Sunday, July 10, 2016

ISIS shoots down a Russian crewed helicopter near Palmyra, Syria, killing both pilots.

An Iraqi MI-25 similar to the one shot down. USAF photo. 

Video of the helicopter getting shot down. 

ISIS has successfully shot down a Syrian helicopter killing the two Russian pilots. New York Times. The MI-25 helicopter was undergoing flight tests near the city of Palmyra when it was hit by a missile. ISIS fighters were attacking the Syrian front lines and though the flight was a test flight the helicopter and their wingman were armed. After expending their ammunition, one helicopter was destroyed by a missile fired by ISIS, while the other escaped unharmed. At least 10 Russian service members have died in the Syrian war since Russia sent their military to support the regime of Bashar al-Assad. 

My Comment:
A disturbing development in Syria. I occasionally write about the proliferation of MANPADS, which are shoulder fired anti-aircraft weapons. Every time they come up, I like to mention that having these weapons in the hands of terrorist groups is a terrifying scenario. Though most of these systems aren't capable of hitting commercial aircraft in flight, they can certainly be used to take down a passenger flight that is taking off or landing. 

Thankfully, these weapons are to valuable on the battlefield to be used for terrorism, for the most part. This is not the first time that aircraft in the Syrian theater of war have been downed by MANPADS, but it is the latest. And it is strange that it is ISIS that took them out. ISIS with MANPADS is not a good situation to say the least. 

In the past ISIS had a very hard time acquiring MANPADS. They managed to capture some from the Syrian government and the various rebel groups that were foolishly given them, but the numbers of weapons were always small. ISIS's current stocks of these weapons are limited so to see them use them is unusual, but not unprecedented. My guess is that they decided using these weapons are better then just sitting on them. The situation on the battlefield is probably desperate enough for them to decide now is better then never. 

They used their MANPADS very effectively as well. Though I doubt this was an actual trap for the MI-25's, they did use combined arms tactics here. Their forces on the ground broke through on the ground, they were pummeled in the air by these helicopters. The guy with the MANPADS then fired a missile and destroyed one of the helicopters, thus protecting the fighters on the ground. That's exactly how you should use these weapons, but preferably before they shoot up your comrades and use all their ammo. 

The destruction of this helicopter will be seen as a major victory for ISIS. After all, it is rare that they get to strike back against their enemies in the sky. Most bombers fly too high for them to hit and trying to do so is a good way to get targeted by them. For the vast majority of the time ISIS just has to deal with airstrikes and close air support with little in the way or retaliation. To actually down a helicopter, especially one with a Russian crew, is a huge morale boost for the troops on the ground that have to deal with these attacks all the time. 

Of course, in the long run, the loss of one MI-25 won't matter too much. This was an old helicopter, owned by Syria that the Russians were trying to get back into service. Losing it is bad but not crippling. There are more helicopters that can replace it.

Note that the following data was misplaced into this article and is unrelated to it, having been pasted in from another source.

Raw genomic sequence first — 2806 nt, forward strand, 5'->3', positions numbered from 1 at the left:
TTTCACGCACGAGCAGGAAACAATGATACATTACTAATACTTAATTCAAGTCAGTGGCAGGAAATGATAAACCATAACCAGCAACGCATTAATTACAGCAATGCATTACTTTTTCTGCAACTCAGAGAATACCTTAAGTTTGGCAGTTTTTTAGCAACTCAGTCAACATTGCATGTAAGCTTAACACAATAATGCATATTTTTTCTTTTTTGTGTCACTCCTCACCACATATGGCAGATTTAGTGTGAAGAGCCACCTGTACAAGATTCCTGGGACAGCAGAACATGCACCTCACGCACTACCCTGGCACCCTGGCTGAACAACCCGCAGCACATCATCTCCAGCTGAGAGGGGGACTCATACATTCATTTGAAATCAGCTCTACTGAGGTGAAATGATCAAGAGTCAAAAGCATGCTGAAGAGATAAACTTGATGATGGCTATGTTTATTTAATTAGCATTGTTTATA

What can't be replaced is the pilots. Any loss of life is a tragedy for the Russians, but the commander of this helicopter was a veteran with a very long history of combat operations. RT has a profile up of the pilot, Lieutenant-Colonel Ryafagat Khabibulin. From what it sounds Khabibulin was an expert combat pilot with years of experience. He also seemed like a total bad ass, surviving getting shot down over Chechnya and serving with distinction during the war with Georgia in 2008. He was one of Russia's best pilots and was serving his last tour of duty as a trainer, and died with his weapons officer, Evgeny Dolgin. Their loss is a huge blow to the Russians, and I, for one, send my condolences. 

As for the Palmyra front, ISIS is still trying to recapture the city and blunt the Syrian Army's offensive in the region. From what I have been able to understand, the front is largely stalemated, with both sides pushing each other back and forth. 

Aviation assets in the region have been hit hard. This is hardly the first major loss that the Russians and Syrians have suffered recently. In May, satellite imagery showed the destruction of four Russian MI-24 helicopters stationed at the T-4 airbase near Palmyra. The fixed wing aircraft stationed at that base was temporarily pushed back as well. Though individually neither incident is that devastating, if Russia and Syria keeps taking losses like this, they may find their ability to support their troops on the ground lessened. 

These attacks on Russian and Syrian aviation shows how vulnerable our assets in the region could be. Though our heavy bombers and fighter jets are mostly safe from MANPADS, our helicopters and attack aircraft could be more vulnerable. The A-10 Warthogs are probably durable enough to survive a missile hit, but if one of our helicopters were hit they would probably crash. That could kill the pilots, or worse, cause them to fall into the hands of ISIS. Even though we have limited forces in Syria (and Iraq for that matter), it just goes to show how dangerous serving in the region really is. 

No comments:

Post a Comment